“As things go back to growth mode,” says Scholl, “there is an opportunity to build a next-generation fleet that incorporates the jetsons. That facilitates its adoption.
In addition, the plane is 60 meters long, with no space for the undesirable middle seats, an advantage after the pandemic.
“Physics cannot design an ugly supersonic aircraft,” says Scholl. But as whimsical as its exterior is, it “has more or less the same form factor as a 757, so it fits into narrow gates, which makes airlines love it.”
Boarding gates for oversized jets are rare in today’s congested airports, so it can be difficult to find space for large planes, but not for a humble Boeing 557, 737 or, according to Scholl, a Boom Overture. .
“Jetsonics have some inherent advantages,” says Scholl. “For example, if you don’t want to be on a plane because you are worried about the next pandemic, then it is better to be on the plane for a shorter period of time.”
Boom’s first mission, he says, was to be fast enough to make a difference. Although ultimately his team wants to be able to connect anywhere in the world in four hours, in this phase a key objective was to be able to turn a night flight into a daytime one.
“Instead of paying business class for a flight bed, you have the best bed in the world, which is the one at home the night before you have to leave,” says Scholl.
By focusing less on those long-haul comforts, the team has been able to focus on making the onboard experience clean, uncluttered and as relaxed as possible.
It’s hard for many to shake off the idea that supersonic travel must be inherently expensive and wasteful. But says Scholl: “It helps to remember that we are literally talking about sixties technology. Many things have changed.
Aircraft technology “has gone from aluminum to carbon fiber, from drawing paper and slide rules and wind tunnels to being able to optimize airplanes by computer simulations. We have completely changed the way aircraft engines are built, so now they are quieter and consume less.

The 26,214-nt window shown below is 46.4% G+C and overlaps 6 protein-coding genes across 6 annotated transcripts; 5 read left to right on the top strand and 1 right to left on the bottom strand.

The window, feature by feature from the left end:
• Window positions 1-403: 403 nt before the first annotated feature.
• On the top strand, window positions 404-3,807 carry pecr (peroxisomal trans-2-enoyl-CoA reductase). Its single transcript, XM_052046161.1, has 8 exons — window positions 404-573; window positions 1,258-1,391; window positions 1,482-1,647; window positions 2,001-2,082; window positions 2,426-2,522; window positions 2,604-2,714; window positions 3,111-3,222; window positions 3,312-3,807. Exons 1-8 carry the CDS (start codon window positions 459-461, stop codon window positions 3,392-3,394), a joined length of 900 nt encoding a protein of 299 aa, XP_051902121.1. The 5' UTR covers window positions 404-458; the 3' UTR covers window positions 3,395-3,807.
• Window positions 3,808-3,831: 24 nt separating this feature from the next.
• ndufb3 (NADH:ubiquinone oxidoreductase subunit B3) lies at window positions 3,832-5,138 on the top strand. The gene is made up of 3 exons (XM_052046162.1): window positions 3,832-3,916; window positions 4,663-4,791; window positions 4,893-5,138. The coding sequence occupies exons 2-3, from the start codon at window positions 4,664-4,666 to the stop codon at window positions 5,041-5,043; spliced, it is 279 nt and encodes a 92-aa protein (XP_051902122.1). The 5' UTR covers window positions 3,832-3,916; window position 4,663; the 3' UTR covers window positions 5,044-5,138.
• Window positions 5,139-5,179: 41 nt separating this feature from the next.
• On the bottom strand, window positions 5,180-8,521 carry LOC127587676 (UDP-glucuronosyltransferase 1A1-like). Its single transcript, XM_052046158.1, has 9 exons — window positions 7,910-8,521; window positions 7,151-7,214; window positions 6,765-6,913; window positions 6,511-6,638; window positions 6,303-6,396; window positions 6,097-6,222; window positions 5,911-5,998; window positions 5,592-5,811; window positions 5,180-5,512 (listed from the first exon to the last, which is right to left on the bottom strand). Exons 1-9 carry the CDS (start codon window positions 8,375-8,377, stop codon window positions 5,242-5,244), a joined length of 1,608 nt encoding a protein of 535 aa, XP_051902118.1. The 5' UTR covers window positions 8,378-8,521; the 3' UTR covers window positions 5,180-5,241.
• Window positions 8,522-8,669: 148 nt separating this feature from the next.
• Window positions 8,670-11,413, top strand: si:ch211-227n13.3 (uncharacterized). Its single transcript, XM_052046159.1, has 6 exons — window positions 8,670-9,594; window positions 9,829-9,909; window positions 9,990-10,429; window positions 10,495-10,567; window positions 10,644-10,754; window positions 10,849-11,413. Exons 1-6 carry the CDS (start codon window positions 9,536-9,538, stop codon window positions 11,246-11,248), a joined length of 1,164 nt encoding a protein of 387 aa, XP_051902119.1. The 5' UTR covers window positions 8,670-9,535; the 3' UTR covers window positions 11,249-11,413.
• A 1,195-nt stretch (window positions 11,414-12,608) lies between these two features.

This means that the costs of supersonic flights have come down a lot, and at the same time, we are now able to build with alternative fuels in mind.
“What you basically do is suck carbon out of the atmosphere, liquefy it into jet fuel and put it on the plane,” says Scholl. “So when it comes out of the back of the plane, you’re just moving the carbon in a circle.”
A bold goal
How realistic is Boom Supersonic’s long-term ambition to connect anywhere in the world in four hours, at a price of just $ 100 in today’s money?
“It’s a bold goal!” Says Professor Sean O’Keefe, an aviation industry expert at Syracuse University, who was the president of Airbus and the US Secretary of the Navy. “And sometimes that’s what it takes: getting someone who really believes in their ability to do something like that to make it happen.”
The biggest obstacle is that “beyond achieving speed, it generates a fierce amount of heat. Any conventional engine that is assembled would melt. ‘ What will be needed are more advances in materials science, and it depends on more inventions or discoveries.
Although it is feasible, O’Keefe estimates that “it will take two or three generations of technology, development and advancement, which is equivalent to about 20 years.”
Interest in Boom’s project has been high. A couple of weeks ago, Scholl addressed the US House of Representatives Subcommittee on Aviation, and in April American Express Ventures was the last high-profile investor to open his portfolio. Boom says he currently has $ 6 billion in pre-orders for Overture jets.
Boom’s main competitor in the supersonic race is Florida-based Aerion, which in March 2021 unveiled its plans for a Mach 4+ commercial jet called the Aerion AS3, which would be capable of carrying 50 passengers.